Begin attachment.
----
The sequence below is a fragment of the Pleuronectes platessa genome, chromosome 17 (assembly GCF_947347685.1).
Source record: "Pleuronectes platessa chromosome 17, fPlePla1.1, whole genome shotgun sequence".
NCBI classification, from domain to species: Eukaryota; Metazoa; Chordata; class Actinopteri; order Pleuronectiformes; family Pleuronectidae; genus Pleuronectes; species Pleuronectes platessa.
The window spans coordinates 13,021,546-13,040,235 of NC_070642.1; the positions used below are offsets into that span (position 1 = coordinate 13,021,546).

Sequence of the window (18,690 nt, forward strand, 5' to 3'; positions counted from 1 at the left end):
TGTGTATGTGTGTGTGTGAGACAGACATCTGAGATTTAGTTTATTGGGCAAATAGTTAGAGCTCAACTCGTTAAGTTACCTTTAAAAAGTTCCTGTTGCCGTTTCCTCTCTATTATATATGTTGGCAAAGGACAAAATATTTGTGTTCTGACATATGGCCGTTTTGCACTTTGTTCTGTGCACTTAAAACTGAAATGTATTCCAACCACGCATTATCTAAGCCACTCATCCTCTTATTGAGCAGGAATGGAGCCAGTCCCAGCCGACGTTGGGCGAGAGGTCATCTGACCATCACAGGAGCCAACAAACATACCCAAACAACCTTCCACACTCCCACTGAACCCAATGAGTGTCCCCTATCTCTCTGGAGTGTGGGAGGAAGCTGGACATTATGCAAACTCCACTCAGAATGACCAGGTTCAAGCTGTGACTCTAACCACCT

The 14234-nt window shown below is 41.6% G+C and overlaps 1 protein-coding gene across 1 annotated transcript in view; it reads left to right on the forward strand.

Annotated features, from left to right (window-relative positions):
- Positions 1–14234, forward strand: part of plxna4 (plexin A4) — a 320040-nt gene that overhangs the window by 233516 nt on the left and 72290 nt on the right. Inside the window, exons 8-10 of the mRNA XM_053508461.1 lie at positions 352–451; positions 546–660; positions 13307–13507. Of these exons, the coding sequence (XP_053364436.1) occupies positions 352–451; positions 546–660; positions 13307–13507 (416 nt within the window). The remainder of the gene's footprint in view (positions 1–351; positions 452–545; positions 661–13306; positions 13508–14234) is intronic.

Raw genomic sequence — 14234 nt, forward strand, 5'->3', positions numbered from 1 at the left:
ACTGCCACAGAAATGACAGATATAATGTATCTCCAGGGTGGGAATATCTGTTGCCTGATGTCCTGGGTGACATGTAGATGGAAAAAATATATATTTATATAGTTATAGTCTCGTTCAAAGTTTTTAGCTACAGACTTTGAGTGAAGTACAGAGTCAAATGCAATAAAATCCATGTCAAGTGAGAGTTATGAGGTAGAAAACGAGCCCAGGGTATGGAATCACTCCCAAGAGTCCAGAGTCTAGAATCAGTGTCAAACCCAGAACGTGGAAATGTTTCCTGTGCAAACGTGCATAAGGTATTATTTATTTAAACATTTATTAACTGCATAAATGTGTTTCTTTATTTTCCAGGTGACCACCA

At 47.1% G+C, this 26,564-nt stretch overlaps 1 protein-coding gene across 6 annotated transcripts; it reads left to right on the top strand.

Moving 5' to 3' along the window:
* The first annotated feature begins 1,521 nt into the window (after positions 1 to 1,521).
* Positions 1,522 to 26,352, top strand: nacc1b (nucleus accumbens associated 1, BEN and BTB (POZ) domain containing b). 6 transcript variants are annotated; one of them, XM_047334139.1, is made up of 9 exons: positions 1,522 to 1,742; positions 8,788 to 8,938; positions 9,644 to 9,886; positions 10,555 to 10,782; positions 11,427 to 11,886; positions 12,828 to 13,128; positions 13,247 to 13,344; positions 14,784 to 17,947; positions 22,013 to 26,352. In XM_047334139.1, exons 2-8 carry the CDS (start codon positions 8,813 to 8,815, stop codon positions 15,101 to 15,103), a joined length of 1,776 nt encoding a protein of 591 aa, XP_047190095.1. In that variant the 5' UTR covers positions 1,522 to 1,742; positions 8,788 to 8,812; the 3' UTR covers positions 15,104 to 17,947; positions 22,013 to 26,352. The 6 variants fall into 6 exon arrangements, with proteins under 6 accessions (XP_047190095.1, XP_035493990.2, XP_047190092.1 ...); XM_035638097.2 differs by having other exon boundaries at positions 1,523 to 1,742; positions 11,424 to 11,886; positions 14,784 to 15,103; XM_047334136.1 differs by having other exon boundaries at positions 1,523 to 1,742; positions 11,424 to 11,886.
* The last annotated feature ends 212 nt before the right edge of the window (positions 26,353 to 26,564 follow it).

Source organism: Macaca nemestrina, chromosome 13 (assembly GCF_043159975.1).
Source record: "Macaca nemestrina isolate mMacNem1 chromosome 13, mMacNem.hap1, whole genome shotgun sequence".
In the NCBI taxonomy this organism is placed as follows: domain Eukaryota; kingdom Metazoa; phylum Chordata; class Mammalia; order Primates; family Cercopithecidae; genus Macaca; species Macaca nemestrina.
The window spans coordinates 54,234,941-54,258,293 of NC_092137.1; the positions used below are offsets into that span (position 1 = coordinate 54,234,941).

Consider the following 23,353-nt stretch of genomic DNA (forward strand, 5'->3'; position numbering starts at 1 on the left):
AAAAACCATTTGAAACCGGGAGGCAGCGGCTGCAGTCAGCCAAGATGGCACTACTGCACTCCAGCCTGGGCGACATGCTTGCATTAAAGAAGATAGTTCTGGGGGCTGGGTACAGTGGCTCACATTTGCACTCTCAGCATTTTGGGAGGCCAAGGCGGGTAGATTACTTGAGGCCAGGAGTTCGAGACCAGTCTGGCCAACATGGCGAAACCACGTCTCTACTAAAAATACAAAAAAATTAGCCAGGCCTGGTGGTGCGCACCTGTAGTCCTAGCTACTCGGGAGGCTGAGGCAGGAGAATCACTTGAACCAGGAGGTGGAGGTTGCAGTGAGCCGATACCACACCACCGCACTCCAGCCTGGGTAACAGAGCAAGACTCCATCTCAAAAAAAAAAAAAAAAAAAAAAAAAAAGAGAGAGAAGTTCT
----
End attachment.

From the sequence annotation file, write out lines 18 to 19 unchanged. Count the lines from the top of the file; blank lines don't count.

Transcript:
Source record: "Macaca nemestrina isolate mMacNem1 chromosome 13, mMacNem.hap1, whole genome shotgun sequence".
In the NCBI taxonomy this organism is placed as follows: domain Eukaryota; kingdom Metazoa; phylum Chordata; class Mammalia; order Primates; family Cercopithecidae; genus Macaca; species Macaca nemestrina.